Same with the days and what I do that day. This boils down to the time I have and also just what I FEEL like doing. a few months ago it was 6-7 days a week. then recently I was doing three full body sessions due to time issues. Now Im doing two upper two lower for three weeks now and considering going back to the 6-7 days. Just feels like what I may want to do now.
It for sure is about getting a vocab and what works for you. I mean I can take peices of EDT, peices of frequecny, 10x3, all of the crap over the years and fit it into MY lifting as I see fit and feel it will be effective.
But like Pro.X kind of elludes to (I think) a lot of poeple may not have the time under the iron yet to really train instinctively. Know what works takes time and you have to actually DO the stuff not once but give it a fair run weeks months and see what the hell it does. Heck I am and always will be learning and trying new stuff. Stuff that I may or may not add in on a regular basis. Thats what its all about.
Dirty Tiger: What you laid out in your first post is not instinctive training. It variable but not instinctive. It would be instinctive if you wandered into the gym and thought "I feel like legs today" and did legs regarless of when you did them last. Further if you just decided you felt like squats then while you were at the rack front squats then some curls(since you're already in the squat rack and so on. If you quit when you felt tired and lifted whatever weight you felt. That is instinctive training, it's not very effective. What you are talking about is a variable set/rep scheme within a workout, that can be very effective. It makes each workout a little different. Your body has to adapt some after each time.
Prof X: The reason a lot of people are turning up with full body routines these days is because they are en vogue. This site has pushed them for a year or more. A lot of sites are getting into olde tyme routines which were often full body. It's also a part of the anti-weider backlash that has been occuring in slow motion for at least 5 years and probably more. They have their place but you are right, they are not the magic bullet.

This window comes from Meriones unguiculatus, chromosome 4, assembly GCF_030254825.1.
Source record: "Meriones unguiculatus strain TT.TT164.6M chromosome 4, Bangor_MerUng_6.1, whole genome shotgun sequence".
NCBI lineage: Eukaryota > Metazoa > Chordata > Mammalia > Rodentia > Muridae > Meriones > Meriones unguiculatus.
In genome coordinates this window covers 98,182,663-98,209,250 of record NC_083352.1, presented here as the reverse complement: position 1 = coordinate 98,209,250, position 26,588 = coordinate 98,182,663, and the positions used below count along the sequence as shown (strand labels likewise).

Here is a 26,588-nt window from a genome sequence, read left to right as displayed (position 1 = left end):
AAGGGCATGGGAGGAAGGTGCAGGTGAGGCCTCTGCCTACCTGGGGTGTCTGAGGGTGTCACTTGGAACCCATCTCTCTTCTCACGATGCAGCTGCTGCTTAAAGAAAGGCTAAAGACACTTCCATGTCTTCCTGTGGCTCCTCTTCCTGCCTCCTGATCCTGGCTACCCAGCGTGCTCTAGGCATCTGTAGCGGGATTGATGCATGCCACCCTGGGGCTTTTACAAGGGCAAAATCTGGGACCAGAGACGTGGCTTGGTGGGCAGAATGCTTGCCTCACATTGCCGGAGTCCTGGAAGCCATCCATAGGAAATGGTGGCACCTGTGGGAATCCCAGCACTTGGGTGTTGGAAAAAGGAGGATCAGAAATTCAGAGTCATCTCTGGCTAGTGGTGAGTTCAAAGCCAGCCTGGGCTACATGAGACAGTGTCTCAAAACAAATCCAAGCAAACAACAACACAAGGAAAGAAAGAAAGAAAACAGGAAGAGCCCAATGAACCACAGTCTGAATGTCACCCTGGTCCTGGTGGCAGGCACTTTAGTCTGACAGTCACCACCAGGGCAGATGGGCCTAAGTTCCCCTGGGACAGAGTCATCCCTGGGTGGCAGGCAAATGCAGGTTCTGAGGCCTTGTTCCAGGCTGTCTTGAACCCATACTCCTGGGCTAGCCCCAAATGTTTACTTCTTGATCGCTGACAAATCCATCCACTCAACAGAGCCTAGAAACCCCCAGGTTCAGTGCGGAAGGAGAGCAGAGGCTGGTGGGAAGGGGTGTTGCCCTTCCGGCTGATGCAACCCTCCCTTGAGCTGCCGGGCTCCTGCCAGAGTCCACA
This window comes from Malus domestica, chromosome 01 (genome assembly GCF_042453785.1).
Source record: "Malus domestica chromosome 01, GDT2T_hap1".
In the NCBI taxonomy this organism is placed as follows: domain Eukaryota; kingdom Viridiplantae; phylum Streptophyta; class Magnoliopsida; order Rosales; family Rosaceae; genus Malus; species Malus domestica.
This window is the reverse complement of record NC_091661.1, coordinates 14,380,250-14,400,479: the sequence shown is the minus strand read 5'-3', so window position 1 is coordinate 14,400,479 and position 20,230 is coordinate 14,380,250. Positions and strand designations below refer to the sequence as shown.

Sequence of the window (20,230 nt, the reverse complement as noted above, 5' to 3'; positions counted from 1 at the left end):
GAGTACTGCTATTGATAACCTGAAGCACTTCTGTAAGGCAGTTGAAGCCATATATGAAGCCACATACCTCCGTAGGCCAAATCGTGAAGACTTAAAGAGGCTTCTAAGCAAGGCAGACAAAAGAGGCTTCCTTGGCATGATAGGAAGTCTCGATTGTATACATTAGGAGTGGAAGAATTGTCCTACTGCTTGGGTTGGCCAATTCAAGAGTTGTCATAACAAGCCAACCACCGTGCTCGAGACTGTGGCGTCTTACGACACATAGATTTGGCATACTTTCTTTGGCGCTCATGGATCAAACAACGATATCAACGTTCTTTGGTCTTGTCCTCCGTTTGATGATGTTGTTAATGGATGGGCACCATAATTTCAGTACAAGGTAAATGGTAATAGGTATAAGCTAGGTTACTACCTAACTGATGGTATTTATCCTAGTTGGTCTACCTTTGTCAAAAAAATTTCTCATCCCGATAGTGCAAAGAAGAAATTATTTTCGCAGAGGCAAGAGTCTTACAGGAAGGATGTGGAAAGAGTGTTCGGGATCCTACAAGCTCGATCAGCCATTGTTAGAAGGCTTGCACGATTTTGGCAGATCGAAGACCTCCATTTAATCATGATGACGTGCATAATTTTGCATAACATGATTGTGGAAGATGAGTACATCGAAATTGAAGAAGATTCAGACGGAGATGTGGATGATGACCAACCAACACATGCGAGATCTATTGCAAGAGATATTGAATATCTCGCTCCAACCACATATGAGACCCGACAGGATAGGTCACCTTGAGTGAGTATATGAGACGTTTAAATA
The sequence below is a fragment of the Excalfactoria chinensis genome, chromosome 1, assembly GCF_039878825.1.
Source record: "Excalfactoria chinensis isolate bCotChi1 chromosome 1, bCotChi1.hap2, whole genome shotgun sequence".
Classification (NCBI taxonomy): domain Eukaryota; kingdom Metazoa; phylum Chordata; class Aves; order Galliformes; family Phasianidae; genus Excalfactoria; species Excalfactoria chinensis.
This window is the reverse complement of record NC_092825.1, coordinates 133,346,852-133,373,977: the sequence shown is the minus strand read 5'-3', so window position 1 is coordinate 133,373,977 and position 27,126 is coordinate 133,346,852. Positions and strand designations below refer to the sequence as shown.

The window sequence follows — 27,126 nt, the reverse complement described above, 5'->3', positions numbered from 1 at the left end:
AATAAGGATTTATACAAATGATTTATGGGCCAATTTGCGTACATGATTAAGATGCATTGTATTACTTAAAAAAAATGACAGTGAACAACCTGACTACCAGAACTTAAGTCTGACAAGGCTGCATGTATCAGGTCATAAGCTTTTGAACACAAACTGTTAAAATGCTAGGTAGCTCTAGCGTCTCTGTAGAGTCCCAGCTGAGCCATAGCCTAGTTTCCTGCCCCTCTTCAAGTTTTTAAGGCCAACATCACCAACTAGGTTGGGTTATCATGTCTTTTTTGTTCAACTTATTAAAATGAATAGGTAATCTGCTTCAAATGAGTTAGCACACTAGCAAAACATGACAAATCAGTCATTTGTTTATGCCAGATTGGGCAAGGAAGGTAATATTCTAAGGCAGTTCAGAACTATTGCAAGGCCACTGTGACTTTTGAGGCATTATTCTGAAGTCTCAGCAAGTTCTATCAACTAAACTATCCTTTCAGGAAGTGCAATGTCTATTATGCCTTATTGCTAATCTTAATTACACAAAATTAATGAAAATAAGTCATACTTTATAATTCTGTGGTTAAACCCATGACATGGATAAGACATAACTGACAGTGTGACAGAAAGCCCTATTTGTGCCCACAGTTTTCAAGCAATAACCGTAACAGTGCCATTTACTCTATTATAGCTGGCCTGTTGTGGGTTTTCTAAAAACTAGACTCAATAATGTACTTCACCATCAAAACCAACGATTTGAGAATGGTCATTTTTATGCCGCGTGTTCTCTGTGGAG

I've never been a fan of the concept of instinctive training. If you 'listen to your body', I'm pretty sure it's gonna tell you to lay on the sofa and do alternate Krispy Kreme curls instead of going to the gym. Bodies are funny that way.
Full body workouts likely have more use for athletes than bodybuilders. I do them for 3-4 week stretches occasionally, but I think if someone does them constantly with no variation, they're really limiting their strength and size gains. They're great for getting lean, though.
This site also hyped (overhyped) kettleballs and the like for way too long. I find it funny that a web site that was originally known for attracting people who went against the grain in some aspect with regards to lifestyle and training now seems to mostly attract followers and those looking for the latest fad.
As far as your definition of "instinctive training", however, that is incorrect. It is very effective...IF YOU ARE SOMEONE WHO HAS TRAINED FOR A LONG TIME AND KNOWS WHAT IT TAKES FOR YOUR BODY TO GROW. The skinny newbie probably doesn't need to even consider it. However, to tell the guy who looks like he is carrying more muscle mass than some competitors that his approach isn't very effective will get you laughed at.
For example, how much does someone who has been driving for 20 years really need to think about the act of driving? Are they really paying attention to the "10 and 2" position on the steering wheel or trying to stay 2 full seconds behind the car in front of them? Probably not. They could probably drive home half drunk and not even remember how they did it. That is because it has become instinctive.
If you have been training for 10+ years and your arms are now bigger than some people's legs, I would surely hope that you don't need to put that much advanced thought into your training. It should be natural to you by then and changes can be made instantly on the fly as needed. Nothing could be MORE effective than knowing your own body.